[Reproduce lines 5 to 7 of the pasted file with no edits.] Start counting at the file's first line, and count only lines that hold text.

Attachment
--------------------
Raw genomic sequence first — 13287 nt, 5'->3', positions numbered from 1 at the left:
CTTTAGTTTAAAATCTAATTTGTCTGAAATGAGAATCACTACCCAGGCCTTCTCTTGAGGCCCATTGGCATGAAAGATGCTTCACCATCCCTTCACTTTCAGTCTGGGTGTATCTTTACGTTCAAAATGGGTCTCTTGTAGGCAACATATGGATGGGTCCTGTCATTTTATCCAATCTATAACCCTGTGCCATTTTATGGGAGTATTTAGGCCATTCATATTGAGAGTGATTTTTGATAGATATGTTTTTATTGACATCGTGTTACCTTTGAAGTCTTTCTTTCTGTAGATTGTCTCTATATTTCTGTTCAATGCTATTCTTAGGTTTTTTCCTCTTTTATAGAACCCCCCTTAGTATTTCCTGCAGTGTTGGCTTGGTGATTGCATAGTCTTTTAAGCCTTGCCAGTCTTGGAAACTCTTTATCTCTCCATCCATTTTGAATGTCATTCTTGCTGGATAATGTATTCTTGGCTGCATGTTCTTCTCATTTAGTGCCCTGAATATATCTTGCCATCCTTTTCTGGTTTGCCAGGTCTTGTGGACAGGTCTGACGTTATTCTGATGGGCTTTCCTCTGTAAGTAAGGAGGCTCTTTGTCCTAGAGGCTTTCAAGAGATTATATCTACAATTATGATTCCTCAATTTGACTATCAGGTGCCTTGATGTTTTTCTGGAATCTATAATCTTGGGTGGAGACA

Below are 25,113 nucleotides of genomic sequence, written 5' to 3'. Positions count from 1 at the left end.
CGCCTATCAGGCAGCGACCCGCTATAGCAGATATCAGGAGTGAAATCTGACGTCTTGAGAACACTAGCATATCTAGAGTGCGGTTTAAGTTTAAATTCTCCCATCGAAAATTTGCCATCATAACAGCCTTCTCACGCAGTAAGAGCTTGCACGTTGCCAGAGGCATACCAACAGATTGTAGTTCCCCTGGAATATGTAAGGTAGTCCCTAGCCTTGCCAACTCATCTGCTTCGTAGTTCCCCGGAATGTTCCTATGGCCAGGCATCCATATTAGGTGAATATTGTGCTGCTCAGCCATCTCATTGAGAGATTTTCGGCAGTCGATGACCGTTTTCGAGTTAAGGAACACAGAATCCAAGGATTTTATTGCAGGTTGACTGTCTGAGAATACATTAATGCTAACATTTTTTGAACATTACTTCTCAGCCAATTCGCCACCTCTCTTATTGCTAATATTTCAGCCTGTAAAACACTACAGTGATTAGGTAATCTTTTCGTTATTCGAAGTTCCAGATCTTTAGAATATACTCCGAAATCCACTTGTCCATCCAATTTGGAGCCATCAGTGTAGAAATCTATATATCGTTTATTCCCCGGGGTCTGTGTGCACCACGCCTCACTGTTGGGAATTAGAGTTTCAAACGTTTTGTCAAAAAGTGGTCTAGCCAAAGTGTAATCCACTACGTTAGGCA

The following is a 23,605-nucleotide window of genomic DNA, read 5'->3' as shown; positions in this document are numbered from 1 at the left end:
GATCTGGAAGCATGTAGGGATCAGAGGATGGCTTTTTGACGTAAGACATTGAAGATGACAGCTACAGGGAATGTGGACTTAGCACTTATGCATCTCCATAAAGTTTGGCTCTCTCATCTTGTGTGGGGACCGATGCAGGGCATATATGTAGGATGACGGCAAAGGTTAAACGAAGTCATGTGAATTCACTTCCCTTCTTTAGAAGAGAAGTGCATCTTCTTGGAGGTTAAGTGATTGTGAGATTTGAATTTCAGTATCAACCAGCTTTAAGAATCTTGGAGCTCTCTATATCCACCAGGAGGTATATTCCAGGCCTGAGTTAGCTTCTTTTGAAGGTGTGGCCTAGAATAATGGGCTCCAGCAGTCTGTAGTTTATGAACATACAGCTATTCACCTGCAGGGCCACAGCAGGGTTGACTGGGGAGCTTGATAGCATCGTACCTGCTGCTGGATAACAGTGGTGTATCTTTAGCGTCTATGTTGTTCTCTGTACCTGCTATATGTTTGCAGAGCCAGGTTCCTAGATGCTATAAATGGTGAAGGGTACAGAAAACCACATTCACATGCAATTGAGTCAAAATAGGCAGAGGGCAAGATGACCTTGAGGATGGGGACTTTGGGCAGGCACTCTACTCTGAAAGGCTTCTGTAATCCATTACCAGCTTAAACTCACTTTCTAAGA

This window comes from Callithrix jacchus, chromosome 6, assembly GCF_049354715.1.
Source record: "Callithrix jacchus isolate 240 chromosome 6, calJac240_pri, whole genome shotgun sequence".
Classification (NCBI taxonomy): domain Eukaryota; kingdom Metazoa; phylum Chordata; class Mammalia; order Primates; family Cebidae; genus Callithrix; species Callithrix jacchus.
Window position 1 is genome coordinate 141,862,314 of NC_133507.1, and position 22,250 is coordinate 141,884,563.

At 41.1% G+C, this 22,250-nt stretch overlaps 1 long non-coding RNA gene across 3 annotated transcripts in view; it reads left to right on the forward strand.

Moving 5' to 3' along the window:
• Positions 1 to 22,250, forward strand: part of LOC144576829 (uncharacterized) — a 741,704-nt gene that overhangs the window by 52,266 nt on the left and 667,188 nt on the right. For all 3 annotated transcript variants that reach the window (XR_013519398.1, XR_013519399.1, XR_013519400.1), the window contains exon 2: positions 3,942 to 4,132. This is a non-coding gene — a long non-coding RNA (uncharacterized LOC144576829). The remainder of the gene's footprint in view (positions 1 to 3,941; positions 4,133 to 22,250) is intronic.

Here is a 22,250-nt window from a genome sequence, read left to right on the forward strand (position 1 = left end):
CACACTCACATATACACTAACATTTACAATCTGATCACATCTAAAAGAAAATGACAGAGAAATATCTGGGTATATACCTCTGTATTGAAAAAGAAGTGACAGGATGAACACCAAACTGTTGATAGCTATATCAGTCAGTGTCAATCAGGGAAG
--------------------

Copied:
The following is a 23,605-nucleotide window of genomic DNA, read 5'->3' as shown; positions in this document are numbered from 1 at the left end:
GATCTGGAAGCATGTAGGGATCAGAGGATGGCTTTTTGACGTAAGACATTGAAGATGACAGCTACAGGGAATGTGGACTTAGCACTTATGCATCTCCATAAAGTTTGGCTCTCTCATCTTGTGTGGGGACCGATGCAGGGCATATATGTAGGATGACGGCAAAGGTTAAACGAAGTCATGTGAATTCACTTCCCTTCTTTAGAAGAGAAGTGCATCTTCTTGGAGGTTAAGTGATTGTGAGATTTGAATTTCAGTATCAACCAGCTTTAAGAATCTTGGAGCTCTCTATATCCACCAGGAGGTATATTCCAGGCCTGAGTTAGCTTCTTTTGAAGGTGTGGCCTAGAATAATGGGCTCCAGCAGTCTGTAGTTTATGAACATACAGCTATTCACCTGCAGGGCCACAGCAGGGTTGACTGGGGAGCTTGATAGCATCGTACCTGCTGCTGGATAACAGTGGTGTATCTTTAGCGTCTATGTTGTTCTCTGTACCTGCTATATGTTTGCAGAGCCAGGTTCCTAGATGCTATAAATGGTGAAGGGTACAGAAAACCACATTCACATGCAATTGAGTCAAAATAGGCAGAGGGCAAGATGACCTTGAGGATGGGGACTTTGGGCAGGCACTCTACTCTGAAAGGCTTCTGTAATCCATTACCAGCTTAAACTCACTTTCTAAGA

This window comes from Callithrix jacchus, chromosome 6, assembly GCF_049354715.1.